Jackson Hole ski resort, it is difficult to imagine a better place
for the outdoor enthusiast as second-home owner."
The study, which was
created by Colorado College, had top-10 lists in dozens of
categories, not all of them beauty contests. The underlying premise
was not all that startling: money follows natural beauty and
cultural and other amenities.
Winter Park aims at beginners
WINTER PARK, Colo. In getting the
contract to manage the Winter Park ski area, Intrawest promised to
spend $50 million in the first decade in capital improvements. So
far, it's holding true to that pledge and then a little.
The resort this summer
will be spending $4 million, bringing the two-year total to $11
million. Much of the work this year is intended to better
accommodate beginner skiers. Among other changes, reports the
Winter Park Manifest, a ski jumping hill that had launched several
Olympics is being displaced by a couple of long Magic Carpet
"The big effort in the
skiing industry now is getting more people to try the sport, and to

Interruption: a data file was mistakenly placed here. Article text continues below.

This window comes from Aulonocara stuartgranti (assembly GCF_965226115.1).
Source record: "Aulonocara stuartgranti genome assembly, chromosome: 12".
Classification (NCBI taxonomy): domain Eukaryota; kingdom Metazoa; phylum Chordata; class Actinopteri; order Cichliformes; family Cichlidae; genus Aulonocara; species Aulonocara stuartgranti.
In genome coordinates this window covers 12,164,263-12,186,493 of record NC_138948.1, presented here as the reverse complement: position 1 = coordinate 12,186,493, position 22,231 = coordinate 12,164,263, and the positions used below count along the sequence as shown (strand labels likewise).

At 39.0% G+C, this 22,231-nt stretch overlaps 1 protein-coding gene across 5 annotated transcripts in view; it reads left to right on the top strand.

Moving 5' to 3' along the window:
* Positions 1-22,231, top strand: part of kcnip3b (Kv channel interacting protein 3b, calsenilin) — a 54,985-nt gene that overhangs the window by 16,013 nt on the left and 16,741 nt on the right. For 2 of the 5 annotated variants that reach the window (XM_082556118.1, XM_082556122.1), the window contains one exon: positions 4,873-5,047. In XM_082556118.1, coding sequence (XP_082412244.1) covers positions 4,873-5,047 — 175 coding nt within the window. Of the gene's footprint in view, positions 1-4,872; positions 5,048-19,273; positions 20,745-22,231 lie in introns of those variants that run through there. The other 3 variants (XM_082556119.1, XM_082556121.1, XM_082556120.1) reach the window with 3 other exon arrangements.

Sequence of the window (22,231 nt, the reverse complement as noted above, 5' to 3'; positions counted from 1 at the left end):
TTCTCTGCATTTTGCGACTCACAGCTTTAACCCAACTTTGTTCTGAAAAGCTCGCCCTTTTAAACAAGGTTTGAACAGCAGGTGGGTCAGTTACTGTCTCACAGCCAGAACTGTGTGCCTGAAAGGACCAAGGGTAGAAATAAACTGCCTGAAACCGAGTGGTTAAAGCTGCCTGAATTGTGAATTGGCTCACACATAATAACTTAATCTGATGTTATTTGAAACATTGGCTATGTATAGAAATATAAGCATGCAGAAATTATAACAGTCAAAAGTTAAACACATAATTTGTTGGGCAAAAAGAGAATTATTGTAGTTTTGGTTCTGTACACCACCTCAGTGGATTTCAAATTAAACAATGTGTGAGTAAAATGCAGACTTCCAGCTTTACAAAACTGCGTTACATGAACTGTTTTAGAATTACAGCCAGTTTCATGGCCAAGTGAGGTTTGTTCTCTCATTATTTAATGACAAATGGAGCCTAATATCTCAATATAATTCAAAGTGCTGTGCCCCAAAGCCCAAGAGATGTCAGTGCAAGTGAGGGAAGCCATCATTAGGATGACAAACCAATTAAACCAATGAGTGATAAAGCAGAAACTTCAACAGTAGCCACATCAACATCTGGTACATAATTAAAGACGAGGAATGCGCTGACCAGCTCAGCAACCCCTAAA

get a better retention rate," said Gary LaFrange, general manager
at Winter Park. "The competition among resorts for the beginning
skier is fierce."
Intrawest expects to
have initial plans for its new base-area real estate development
ready for public inspection later this year. Using existing
features, the project will be keyed around the themes of water and
Crested Butte ready for big
CRESTED BUTTE, Colo. With new owners at
the ski area and the real estate slump over, things are happening
at Crested Butte.
On the mountain, new
owners Tim and Diane Mueller are investing $6.5 million in what is
described as a "cosmetic overhaul" of the mountain. There's one new
lift, servicing a new real estate subdivision, some improved lifts
for access to the mountain's extreme terrain, and a smidgeon of new
intermediate terrain. As well, the paint brushes seem to be
With deeper pockets than
the former owners, the Callaway and Walton families, the Muellers
intend to open the ski area earlier and keep it operating longer.
This year, the ski area will open before Thanksgiving, a sharp
contrast to the last several years, where the ski area either did
not charge for skiing during early season or waited until just
In the longer term,